Automatic content extraction
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Automatic content extraction (ACE) is a research program for developing advanced information extraction technologies convened by the NIST from 1999 to 2008, succeeding MUC and preceding Text Analysis Conference.
Goals and efforts
In general objective, the ACE program is motivated by and addresses the same issues as the MUC program that preceded it. The ACE program, however, defines the research objectives in terms of the target objects (i.e., the entities, the relations, and the events) rather than in terms of the words in the text. For example, the so-called "named entity" task, as defined in MUC, is to identify those words (on the page) that are names of entities. In ACE, on the other hand, the corresponding task is to identify the entity so named. This is a different task, one that is more abstract and that involves inference more explicitly in producing an answer. In a real sense, the task is to detect things that "aren't there".
While the ACE program is directed toward extraction of information from audio and image sources in addition to pure text, the research effort is restricted to information extraction from text. The actual transduction of audio and image data into text is not part of the ACE research effort, although the processing of ASR and OCR output from such transducers is.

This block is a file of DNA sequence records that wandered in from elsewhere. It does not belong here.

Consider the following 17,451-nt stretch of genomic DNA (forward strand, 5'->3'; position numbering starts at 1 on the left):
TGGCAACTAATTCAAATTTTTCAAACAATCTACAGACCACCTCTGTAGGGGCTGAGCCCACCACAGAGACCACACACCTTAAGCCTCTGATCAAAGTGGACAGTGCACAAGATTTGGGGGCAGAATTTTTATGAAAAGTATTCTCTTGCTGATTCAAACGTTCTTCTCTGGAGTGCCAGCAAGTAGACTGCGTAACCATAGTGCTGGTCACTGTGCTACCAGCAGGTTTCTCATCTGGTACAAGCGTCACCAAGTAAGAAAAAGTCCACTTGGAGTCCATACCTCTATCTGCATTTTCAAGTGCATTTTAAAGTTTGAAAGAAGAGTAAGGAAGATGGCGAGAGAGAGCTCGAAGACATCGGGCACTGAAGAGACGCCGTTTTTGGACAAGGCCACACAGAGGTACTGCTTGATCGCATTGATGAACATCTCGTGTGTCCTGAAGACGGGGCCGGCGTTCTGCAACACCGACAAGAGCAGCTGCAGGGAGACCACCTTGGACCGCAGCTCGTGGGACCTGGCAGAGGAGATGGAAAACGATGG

The effort involves:
- defining the research tasks in detail,
- collecting and annotating data needed for training, development, and evaluation,
- supporting the research with evaluation tools and research workshops.
Topics and exercises
Given a text in natural language, the ACE challenge is to detect:
- entities mentioned in the text, such as: persons, organizations, locations, facilities, weapons, vehicles, and geo-political entities.
- relations between entities, such as: person A is the manager of company B. Relation types include: role, part, located, near, and social.
- events mentioned in the text, such as: interaction, movement, transfer, creation and destruction.
The ACE corpus is one of the standard benchmarks for testing new information extraction algorithms.
- George Doddington@NIS T, Alexis Mitchell@LD C, Mark Przybocki@NIS T, Lance Ramshaw@BB N, Stephanie Strassel@LD C, Ralph Weischedel@BB N. The automatic content extraction (ACE) program–tasks, data, and evaluation. 2004